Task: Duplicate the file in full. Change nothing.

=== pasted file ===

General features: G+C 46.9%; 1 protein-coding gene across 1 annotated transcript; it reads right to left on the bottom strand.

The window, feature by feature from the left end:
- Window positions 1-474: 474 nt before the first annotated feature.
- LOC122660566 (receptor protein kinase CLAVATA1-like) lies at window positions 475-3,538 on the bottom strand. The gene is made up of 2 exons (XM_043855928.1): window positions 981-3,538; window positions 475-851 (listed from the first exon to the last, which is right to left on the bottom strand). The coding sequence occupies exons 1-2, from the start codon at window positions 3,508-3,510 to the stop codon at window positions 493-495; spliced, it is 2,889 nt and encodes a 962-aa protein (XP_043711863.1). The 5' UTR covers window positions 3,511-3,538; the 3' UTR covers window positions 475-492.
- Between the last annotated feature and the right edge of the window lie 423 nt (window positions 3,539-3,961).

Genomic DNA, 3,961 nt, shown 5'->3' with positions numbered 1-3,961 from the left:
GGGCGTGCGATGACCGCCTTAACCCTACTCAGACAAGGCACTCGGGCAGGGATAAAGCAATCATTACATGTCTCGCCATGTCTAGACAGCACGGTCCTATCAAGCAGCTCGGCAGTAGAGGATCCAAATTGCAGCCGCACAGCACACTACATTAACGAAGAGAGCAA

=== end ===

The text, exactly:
General features: G+C 46.9%; 1 protein-coding gene across 1 annotated transcript; it reads right to left on the bottom strand.

The window, feature by feature from the left end:
- Window positions 1-474: 474 nt before the first annotated feature.
- LOC122660566 (receptor protein kinase CLAVATA1-like) lies at window positions 475-3,538 on the bottom strand. The gene is made up of 2 exons (XM_043855928.1): window positions 981-3,538; window positions 475-851 (listed from the first exon to the last, which is right to left on the bottom strand). The coding sequence occupies exons 1-2, from the start codon at window positions 3,508-3,510 to the stop codon at window positions 493-495; spliced, it is 2,889 nt and encodes a 962-aa protein (XP_043711863.1). The 5' UTR covers window positions 3,511-3,538; the 3' UTR covers window positions 475-492.
- Between the last annotated feature and the right edge of the window lie 423 nt (window positions 3,539-3,961).

Genomic DNA, 3,961 nt, shown 5'->3' with positions numbered 1-3,961 from the left:
GGGCGTGCGATGACCGCCTTAACCCTACTCAGACAAGGCACTCGGGCAGGGATAAAGCAATCATTACATGTCTCGCCATGTCTAGACAGCACGGTCCTATCAAGCAGCTCGGCAGTAGAGGATCCAAATTGCAGCCGCACAGCACACTACATTAACGAAGAGAGCAA